Hemp’s Potential to Revitalize West Virginia Economy
New Frontier Analysts
Our data scientists drill deep with rigorous analytics to provide insight into key trends and market opportunities. We track the state of cannabis and its regulation in all major legal markets.
By New Frontier Analysts
In West Virginia, the return of hemp comes at a time of decline in energy extract and coal mining. At a half-acre farm in Parkersburg, W.Va, owner Dave Hawkins has already begun seeing his plants sprout after three days of being planted. Hawkins is among other West Virginia farmers that will provide their hemp to be studied by Susanna Wheeler, a master’s agronomy student at West Virginia University. Another project of Hawkins’s will be studied by Agri Carb Electric Corporation, which hopes to provide technology solutions using hemp-based carbon applications.
The data collected will play an important role in helping state lawmakers understand hemp’s potential to become a major cash crop. During World War II, hemp was regarded as a critical resource that was produced up to 150 million pounds in 1943. Hemp’s usages range from being carbonized into graphene, which can later be used to develop high-capacity, compact batteries without the need for metals. Former state delegate, Mike Manypenny, has been discussing with Polymer Alliance Zone for hemp to be used as a bioplastic. Other usages go as far turning the plant varieties to create malt used in brewing beer.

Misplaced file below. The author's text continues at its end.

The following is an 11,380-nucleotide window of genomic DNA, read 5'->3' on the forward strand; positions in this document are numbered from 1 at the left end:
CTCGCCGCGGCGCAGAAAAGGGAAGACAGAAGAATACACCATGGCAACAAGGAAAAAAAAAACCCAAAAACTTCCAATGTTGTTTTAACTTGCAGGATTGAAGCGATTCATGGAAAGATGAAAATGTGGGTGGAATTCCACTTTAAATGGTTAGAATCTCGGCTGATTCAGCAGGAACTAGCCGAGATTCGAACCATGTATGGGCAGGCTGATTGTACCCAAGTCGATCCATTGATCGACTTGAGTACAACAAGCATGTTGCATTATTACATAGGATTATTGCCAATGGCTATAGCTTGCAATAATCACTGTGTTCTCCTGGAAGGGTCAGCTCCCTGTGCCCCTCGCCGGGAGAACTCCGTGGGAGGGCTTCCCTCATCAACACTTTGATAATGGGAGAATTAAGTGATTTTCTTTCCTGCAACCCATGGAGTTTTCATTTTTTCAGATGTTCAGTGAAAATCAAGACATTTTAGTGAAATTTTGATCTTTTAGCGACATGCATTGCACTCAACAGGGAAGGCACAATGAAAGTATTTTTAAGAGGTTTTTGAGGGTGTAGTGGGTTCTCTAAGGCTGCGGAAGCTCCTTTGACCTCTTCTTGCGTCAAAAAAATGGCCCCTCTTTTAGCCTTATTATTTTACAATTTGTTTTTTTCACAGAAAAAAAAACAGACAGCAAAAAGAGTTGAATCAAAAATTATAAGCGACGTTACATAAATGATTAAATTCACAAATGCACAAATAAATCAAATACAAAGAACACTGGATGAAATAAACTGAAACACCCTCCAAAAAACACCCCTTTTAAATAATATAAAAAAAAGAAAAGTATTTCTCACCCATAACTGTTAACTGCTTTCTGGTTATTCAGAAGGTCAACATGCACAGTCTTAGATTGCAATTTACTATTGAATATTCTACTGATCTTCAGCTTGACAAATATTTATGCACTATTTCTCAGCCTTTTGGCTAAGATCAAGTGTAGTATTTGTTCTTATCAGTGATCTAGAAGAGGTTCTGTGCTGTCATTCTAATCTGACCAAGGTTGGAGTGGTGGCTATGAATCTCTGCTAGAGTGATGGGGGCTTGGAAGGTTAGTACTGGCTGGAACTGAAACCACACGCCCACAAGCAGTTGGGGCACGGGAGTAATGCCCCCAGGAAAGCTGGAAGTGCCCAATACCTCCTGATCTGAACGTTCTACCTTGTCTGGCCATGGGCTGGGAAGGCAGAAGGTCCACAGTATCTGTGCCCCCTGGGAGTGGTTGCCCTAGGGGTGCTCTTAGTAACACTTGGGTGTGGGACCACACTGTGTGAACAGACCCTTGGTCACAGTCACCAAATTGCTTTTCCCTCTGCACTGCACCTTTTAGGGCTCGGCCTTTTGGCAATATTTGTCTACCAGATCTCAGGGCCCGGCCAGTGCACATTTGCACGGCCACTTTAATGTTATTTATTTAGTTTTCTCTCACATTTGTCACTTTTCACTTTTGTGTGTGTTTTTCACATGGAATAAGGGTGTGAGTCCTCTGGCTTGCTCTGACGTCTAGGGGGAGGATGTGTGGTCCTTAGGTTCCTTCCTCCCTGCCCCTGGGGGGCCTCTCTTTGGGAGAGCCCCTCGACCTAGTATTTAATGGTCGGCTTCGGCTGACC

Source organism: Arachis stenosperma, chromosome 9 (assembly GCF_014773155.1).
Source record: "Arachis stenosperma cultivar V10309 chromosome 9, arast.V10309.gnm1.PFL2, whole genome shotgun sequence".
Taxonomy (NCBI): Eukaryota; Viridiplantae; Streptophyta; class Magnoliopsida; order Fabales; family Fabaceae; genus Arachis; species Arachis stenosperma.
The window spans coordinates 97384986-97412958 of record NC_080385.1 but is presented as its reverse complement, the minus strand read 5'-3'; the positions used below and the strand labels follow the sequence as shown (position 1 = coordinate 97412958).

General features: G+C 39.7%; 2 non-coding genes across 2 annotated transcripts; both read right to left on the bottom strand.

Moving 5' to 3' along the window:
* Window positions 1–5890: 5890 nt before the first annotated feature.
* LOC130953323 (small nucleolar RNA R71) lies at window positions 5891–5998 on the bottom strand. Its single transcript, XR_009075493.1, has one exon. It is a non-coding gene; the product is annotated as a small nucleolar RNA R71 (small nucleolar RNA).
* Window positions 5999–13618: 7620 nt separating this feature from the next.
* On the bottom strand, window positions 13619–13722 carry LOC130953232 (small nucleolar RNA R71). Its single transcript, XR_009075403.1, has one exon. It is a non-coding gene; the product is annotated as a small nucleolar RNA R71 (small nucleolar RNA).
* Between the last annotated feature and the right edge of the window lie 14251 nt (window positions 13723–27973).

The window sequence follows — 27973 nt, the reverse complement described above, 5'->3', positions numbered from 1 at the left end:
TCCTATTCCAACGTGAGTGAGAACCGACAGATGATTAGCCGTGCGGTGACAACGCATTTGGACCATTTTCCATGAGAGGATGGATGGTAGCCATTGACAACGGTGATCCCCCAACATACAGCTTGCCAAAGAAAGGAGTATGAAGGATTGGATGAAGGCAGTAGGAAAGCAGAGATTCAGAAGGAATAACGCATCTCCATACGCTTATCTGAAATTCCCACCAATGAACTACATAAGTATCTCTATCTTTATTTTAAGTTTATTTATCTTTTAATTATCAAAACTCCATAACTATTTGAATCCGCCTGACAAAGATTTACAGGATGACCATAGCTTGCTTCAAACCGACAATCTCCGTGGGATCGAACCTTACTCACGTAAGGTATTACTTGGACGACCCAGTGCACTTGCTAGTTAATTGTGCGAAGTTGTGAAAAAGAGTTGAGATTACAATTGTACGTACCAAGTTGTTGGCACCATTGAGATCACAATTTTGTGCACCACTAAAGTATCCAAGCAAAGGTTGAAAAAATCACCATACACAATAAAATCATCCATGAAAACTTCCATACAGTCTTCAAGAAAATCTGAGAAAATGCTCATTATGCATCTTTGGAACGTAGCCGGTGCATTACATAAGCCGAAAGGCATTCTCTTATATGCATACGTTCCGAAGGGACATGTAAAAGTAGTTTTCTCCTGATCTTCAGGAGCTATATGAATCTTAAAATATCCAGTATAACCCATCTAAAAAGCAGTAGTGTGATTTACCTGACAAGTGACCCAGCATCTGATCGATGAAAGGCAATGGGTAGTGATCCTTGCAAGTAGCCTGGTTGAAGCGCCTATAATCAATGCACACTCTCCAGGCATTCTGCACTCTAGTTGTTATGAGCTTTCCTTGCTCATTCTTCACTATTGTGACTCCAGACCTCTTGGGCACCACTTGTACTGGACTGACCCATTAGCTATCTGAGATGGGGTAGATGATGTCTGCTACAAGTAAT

For Hawkins, Manypenny and the other West Virginia hemp farmers, the opportunities hemp can provide could greatly aid the depleting job market within the state. If the research provides valuable data on the varying uses of hemp, lawmakers will be able to use that information to pass hemp legislation as a cash crop and for more farmers to grow it without as many restrictions. More importantly, hemp will pose as great job creator and economic driver in a state that has relied too heavily on the coal mining industry.